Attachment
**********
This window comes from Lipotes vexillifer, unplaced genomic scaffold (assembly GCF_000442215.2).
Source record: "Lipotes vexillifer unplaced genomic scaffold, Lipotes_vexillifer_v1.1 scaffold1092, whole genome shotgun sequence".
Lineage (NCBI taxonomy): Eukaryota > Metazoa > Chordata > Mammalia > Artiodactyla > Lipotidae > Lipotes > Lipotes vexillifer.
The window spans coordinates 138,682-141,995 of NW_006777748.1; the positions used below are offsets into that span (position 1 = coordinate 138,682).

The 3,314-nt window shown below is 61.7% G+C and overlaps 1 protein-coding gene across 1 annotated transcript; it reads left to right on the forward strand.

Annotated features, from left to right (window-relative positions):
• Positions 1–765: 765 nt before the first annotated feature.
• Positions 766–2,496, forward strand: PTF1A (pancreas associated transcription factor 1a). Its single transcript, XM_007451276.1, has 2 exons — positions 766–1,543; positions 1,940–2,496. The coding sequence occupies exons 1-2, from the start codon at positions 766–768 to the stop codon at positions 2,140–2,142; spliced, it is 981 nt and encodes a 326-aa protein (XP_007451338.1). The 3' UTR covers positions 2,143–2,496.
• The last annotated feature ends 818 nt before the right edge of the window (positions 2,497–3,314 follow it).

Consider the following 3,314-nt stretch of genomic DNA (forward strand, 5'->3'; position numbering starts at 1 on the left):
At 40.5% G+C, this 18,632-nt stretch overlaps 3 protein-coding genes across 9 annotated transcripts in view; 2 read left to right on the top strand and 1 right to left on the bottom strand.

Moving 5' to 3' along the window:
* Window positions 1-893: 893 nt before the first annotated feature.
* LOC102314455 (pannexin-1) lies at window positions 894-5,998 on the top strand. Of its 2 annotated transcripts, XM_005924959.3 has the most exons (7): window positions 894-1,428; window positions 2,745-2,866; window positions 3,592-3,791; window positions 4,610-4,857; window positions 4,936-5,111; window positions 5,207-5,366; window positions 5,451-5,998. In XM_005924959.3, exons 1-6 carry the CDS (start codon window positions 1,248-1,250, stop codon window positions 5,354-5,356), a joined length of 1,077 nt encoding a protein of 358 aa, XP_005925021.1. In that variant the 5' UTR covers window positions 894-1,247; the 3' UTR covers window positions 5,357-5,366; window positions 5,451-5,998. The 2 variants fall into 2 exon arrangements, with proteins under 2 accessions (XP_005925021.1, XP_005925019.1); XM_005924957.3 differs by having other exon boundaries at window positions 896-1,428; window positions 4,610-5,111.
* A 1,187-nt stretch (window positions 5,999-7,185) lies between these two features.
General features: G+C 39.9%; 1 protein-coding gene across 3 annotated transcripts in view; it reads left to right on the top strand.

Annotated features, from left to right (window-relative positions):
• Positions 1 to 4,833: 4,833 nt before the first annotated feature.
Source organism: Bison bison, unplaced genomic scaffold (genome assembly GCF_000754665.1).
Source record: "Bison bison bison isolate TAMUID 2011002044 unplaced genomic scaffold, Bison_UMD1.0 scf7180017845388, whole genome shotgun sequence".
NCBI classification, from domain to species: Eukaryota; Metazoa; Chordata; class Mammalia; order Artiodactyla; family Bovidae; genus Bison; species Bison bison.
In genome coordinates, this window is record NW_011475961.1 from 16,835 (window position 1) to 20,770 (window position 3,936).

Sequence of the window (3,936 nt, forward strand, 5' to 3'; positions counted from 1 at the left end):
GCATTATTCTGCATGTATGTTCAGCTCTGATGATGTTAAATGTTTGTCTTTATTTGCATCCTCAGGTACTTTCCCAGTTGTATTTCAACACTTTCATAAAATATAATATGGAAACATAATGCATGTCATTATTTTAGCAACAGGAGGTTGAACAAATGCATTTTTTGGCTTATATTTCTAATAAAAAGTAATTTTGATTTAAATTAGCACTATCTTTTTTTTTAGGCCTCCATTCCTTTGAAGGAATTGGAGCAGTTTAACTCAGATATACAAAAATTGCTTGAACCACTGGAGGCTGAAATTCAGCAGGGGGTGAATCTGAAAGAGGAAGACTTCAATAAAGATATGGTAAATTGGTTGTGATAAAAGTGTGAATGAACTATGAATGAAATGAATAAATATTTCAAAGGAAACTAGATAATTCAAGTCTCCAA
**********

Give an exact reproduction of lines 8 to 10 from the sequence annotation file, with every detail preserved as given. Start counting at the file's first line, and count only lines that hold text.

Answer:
• Positions 766–2,496, forward strand: PTF1A (pancreas associated transcription factor 1a). Its single transcript, XM_007451276.1, has 2 exons — positions 766–1,543; positions 1,940–2,496. The coding sequence occupies exons 1-2, from the start codon at positions 766–768 to the stop codon at positions 2,140–2,142; spliced, it is 981 nt and encodes a 326-aa protein (XP_007451338.1). The 3' UTR covers positions 2,143–2,496.
• The last annotated feature ends 818 nt before the right edge of the window (positions 2,497–3,314 follow it).

Consider the following 3,314-nt stretch of genomic DNA (forward strand, 5'->3'; position numbering starts at 1 on the left):